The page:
Have you heard about the 8 year old Nigerian refugee living in a NYC homeless shelter who took first place in the NYS Scholastic Chess Championship for his age bracket? This is a story of hard work, perseverance, and kindness to share with your sons and daughters.

Eight year old Tanitoluwa Adewumi, who is known as Tani, came with his family to New York City in 2017 after they fled Northern Nigeria under the threat of religious persecution. They took up residence in a Manhattan homeless shelter and Tani enrolled in P.S. 116, where he was introduced to the game of chess by the school’s chess coach. When the coach saw how quickly and well Tani learned the game, he invited Tani to join the school’s chess club, and waived the membership fees. Less than two years later, Tani has seven chess trophies and is the New York State champ. Tani’s goal? To become the youngest grandmaster, which his coach predicts could happen in a year or two.

This is a wonderful story of how a young man’s talent, fueled by grit and hard work, is yielding great results. It is also the story of his parents dedication to helping him succeed: his mother, who recently passed the test to become a home health aide, and his father, who rents a car that he drives for Uber and is a licensed real estate salesman, are doing all they can to help Tani. His mother, who initially reached out to the chess coach to ask if Tani could join the chess club, takes Tani to a free three hour practice session in Harlem every Saturday and attends all his tournaments. His father gives him his laptop every evening to practice. As the school’s principal notes in the NY Times article that introduced us all to Tani, while Tani may not have a home, he has two parents who are enormously supportive of him and his dream.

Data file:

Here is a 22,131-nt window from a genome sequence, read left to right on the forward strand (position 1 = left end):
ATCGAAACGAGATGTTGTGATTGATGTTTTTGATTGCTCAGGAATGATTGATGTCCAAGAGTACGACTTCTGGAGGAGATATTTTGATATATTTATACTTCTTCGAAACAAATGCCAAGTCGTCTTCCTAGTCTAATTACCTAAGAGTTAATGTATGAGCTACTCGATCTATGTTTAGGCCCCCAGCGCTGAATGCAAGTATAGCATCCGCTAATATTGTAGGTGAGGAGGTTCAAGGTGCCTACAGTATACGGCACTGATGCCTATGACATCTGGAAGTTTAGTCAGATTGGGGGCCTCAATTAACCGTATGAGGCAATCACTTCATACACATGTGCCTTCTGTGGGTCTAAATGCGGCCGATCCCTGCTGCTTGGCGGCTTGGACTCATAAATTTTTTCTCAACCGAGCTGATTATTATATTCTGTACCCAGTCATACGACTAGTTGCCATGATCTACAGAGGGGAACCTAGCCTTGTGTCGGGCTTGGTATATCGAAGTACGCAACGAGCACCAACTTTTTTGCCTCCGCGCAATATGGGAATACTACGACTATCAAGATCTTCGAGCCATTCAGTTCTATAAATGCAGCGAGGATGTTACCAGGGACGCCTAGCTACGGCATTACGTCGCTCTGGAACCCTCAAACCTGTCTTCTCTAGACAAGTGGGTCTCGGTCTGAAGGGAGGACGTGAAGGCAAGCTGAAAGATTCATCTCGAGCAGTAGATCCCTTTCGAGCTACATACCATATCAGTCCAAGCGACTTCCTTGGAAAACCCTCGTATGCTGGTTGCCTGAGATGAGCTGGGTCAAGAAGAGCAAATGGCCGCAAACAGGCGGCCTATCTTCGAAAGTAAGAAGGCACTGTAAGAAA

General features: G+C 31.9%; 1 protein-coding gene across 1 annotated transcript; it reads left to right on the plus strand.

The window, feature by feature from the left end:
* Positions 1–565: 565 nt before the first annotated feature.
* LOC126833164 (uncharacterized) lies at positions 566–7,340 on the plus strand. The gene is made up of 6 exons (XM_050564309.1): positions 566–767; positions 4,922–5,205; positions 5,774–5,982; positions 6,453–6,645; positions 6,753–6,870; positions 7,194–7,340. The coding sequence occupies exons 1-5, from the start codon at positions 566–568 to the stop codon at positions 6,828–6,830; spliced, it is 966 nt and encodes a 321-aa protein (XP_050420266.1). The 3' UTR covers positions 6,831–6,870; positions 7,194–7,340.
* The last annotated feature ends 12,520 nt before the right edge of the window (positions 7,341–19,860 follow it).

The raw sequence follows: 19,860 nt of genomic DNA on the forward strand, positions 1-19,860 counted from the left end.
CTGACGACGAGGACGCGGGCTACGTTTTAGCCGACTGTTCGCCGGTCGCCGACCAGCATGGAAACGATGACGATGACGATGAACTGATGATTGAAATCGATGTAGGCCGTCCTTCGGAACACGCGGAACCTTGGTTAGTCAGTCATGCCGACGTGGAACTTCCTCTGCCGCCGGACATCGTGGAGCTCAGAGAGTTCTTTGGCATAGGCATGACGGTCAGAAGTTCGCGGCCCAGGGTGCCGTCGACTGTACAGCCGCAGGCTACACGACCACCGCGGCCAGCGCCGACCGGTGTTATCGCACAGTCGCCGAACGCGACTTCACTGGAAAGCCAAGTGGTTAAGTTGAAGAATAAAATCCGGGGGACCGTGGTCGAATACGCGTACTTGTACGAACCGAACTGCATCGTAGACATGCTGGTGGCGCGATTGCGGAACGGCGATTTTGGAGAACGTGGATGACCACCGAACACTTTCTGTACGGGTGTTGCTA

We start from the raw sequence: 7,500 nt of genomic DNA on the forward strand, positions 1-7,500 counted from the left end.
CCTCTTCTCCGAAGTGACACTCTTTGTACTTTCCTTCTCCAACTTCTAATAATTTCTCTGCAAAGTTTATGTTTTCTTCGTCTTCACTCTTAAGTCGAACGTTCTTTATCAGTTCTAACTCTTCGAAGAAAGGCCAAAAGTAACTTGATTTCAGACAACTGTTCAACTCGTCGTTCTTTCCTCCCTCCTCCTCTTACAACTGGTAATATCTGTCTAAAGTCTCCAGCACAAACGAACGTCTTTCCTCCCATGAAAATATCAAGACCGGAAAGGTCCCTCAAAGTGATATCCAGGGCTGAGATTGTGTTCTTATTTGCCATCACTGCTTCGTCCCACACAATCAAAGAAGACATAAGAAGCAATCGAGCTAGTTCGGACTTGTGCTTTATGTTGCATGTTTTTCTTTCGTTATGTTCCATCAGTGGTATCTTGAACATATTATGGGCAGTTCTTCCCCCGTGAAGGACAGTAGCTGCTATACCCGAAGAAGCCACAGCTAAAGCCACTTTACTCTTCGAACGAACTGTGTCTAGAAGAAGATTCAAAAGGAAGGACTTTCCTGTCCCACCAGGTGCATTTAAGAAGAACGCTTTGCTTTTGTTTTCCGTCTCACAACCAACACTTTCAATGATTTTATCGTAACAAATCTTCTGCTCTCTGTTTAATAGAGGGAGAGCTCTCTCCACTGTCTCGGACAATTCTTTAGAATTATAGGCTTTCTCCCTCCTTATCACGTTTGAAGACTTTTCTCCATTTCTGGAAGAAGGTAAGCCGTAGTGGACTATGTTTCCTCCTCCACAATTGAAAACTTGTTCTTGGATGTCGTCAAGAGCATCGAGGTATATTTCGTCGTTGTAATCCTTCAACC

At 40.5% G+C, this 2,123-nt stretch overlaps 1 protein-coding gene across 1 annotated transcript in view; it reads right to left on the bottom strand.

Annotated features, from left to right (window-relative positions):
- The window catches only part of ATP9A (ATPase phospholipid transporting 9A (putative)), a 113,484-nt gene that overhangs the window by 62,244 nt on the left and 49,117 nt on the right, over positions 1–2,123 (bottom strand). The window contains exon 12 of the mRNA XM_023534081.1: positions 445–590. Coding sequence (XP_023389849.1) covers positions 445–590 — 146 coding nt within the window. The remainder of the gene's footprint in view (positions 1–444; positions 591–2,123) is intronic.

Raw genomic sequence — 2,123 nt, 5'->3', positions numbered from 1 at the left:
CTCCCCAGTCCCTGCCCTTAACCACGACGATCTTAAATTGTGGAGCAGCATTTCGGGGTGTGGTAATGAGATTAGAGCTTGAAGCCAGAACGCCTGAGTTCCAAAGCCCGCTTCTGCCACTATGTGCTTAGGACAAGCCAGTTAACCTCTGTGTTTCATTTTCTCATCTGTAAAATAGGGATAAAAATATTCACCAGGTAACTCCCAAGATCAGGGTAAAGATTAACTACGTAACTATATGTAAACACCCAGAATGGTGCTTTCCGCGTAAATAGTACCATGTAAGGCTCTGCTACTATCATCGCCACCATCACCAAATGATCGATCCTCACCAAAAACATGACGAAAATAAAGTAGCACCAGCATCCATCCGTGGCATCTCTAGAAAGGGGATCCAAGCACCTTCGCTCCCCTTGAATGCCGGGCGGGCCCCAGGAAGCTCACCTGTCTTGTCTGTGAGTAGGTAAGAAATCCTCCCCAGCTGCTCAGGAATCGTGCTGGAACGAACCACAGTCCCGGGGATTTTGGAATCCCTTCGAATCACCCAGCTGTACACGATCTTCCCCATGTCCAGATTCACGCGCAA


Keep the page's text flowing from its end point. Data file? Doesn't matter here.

This is also the story of the power of kindness and generosity. As noted above, Tani’s story initially came to light a few days ago via a story written by NY Times columnist Nicholas Kristof. Since then it has been covered by a number of news outlets, including NBC Nightly News and USA Today. After a number of people left comments on the NY Times story asking if they could help the Adewumi family, the chess coach set up a Go Fund Me account for Tani and his family with a goal of raising $50,000. In four days the account has raised over $179,000, and it continues to grow. The family has posted its heartfelt gratitude for this generosity on the Go Fund Me page, and are setting up the Tanitoluwa Adewumi Foundation to receive these funds.

Meanwhile, Tani spends his evenings practicing chess on his dad’s computer, preparing for the elementary national championship in May.

An 8 year old homeless boy with an aptitude for chess and the grit and determination to be the best at it has caring supportive parents, and now the kindness of thousands of strangers, in his corner. This story should inspire us all.